Linear/Geometric grouping--(Top Left to Right--Dog Walks Girl by Pam Beal and Blueberry Green Teas by Marcia DeCamp; Bottom Left to Right--Las Ventanas by Kristin Shields and Bohemian by Judi Madsen)

Circle-themed quilts--(Top Left to Right-Life by Yoshiko Katagiri and Pompom Mum by Reiko Naganuma; Bottom-R.E.M. Rapid Eye Movement by Sonia Grasvik)

From my pictures, I guess you can tell I'm a modern/art quilt lovin' gal.

Some friends and I met up at Flamingo Row for a great meal and some visiting.

All in all it was a really fun trip.

Sunday, April 24, 2016

More from the Chicago Quilt Show 2016

The In Full Bloom exhibit is always a favorite of mine. This one really looked like cherry blossoms; I guess that is why it is called Cherry Blossoms at Night (by Makiko Aoki).

Foliage (Gabriele DiTota) has three dimensional blooms. I thought it was interesting that she quilted the piece and then monoprinted it.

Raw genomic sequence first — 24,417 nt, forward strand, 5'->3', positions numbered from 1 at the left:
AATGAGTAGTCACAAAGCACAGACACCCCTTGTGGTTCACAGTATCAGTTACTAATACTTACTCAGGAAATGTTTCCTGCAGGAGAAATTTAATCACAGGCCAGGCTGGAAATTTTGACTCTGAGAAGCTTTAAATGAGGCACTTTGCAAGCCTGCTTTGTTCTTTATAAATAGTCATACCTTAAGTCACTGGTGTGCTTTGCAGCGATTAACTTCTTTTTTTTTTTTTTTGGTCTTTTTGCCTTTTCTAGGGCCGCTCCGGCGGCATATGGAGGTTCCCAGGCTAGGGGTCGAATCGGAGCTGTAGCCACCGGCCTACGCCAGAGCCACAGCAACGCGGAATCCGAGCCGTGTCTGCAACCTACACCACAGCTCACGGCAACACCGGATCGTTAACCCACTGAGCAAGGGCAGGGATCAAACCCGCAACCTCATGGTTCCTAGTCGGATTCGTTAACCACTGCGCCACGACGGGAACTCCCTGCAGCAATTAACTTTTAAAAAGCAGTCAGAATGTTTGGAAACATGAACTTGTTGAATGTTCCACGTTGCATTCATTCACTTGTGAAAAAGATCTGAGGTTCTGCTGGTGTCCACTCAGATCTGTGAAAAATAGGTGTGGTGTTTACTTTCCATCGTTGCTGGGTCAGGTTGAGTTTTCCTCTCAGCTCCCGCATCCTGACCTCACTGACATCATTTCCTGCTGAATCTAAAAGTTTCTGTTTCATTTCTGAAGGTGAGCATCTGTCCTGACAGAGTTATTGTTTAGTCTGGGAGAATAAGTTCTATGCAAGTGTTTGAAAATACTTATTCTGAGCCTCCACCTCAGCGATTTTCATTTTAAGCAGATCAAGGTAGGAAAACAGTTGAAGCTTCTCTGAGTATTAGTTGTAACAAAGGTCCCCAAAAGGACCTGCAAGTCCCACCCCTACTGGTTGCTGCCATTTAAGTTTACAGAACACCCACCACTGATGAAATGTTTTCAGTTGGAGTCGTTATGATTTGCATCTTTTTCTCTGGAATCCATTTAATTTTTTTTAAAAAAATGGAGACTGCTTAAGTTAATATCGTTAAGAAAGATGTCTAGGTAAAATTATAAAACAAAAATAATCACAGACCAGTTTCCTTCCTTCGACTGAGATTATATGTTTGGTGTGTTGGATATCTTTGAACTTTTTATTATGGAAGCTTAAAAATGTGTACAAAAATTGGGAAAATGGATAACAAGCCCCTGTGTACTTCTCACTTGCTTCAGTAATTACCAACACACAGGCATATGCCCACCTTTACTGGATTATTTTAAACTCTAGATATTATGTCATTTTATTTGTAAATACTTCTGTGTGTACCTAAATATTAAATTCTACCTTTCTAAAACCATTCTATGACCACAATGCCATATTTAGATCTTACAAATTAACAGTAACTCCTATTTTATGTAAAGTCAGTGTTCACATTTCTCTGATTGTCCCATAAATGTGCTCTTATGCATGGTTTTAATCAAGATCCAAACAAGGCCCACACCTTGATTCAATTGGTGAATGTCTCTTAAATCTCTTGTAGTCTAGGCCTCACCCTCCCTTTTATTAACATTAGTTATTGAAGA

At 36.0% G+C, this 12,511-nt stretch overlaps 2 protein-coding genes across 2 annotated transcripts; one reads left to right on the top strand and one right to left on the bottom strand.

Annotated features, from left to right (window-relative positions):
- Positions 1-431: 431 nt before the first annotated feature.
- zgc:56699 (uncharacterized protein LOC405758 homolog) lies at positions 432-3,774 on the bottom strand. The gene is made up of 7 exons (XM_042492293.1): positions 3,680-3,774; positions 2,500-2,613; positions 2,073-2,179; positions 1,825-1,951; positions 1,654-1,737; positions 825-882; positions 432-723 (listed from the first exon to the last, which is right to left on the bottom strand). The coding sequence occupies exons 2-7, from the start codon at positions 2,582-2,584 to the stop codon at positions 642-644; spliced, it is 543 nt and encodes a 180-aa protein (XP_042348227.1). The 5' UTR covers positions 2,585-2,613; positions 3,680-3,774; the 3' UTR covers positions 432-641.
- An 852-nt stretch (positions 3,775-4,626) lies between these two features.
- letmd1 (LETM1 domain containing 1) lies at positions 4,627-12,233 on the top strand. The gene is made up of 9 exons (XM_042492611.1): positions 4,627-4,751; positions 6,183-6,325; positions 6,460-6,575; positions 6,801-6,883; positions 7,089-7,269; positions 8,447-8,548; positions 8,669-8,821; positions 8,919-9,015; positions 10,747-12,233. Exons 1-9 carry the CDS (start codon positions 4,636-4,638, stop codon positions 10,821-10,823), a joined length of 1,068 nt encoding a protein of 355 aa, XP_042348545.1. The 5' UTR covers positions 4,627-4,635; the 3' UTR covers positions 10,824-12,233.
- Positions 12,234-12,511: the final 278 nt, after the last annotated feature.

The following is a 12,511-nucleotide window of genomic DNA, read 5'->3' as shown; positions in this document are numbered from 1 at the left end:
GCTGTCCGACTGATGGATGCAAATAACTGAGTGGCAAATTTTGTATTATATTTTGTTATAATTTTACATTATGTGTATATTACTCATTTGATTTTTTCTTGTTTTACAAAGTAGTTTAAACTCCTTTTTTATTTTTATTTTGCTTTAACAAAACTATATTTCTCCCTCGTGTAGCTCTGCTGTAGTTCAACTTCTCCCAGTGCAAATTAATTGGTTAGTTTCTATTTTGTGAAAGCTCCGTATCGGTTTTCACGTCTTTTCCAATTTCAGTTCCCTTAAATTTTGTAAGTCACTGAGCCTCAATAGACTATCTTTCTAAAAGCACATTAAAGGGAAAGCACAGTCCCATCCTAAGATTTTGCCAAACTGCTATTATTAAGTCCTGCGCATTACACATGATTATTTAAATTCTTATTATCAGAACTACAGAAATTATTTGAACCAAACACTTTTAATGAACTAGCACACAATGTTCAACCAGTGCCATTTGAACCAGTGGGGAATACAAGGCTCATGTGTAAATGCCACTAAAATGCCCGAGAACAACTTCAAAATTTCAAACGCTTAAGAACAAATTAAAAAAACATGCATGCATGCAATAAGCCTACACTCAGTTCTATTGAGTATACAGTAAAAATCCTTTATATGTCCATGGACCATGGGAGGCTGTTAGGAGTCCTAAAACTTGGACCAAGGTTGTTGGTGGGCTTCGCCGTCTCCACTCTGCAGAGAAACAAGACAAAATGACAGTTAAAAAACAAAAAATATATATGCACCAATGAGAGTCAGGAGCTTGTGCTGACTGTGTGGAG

I love Susan Brubaker Knapp's Old Red Door. I really needed a closer look at this one. It truly looked like a weathered door; the texture was SO realistic. This is a whole-cloth painted quilt.

Affinity for Improve & Love of the Line (Leslie Tucker Jenison) really drew me in. I find very geometric designs SO appealing. I like the colors, movement, and repetitive nature of this quilt.

It took me a minute to see the word in this quilt. Do you see it? The maker, Kathy York, says, "As I get older, I find that I am increasingly attracted to the idea of repetition. I find a peaceful meditative quality in repetitive tasks. These are represented abstractly in Dot." I find that to be true for me too.

Survivor, by Jennifer Benoit-Bryan, affected me more than any other quilt in the show. She says, "At some point in life, most people live through a terrible event. In my case, I struggled to label myself, but neither survivor nor victim felt completely right; although, I felt much closer to the victim side. This quilt represents the shift I've experienced over many years along the continuum toward the survivor side, while the victim label has faded into the background." I found it very powerful and thought provoking.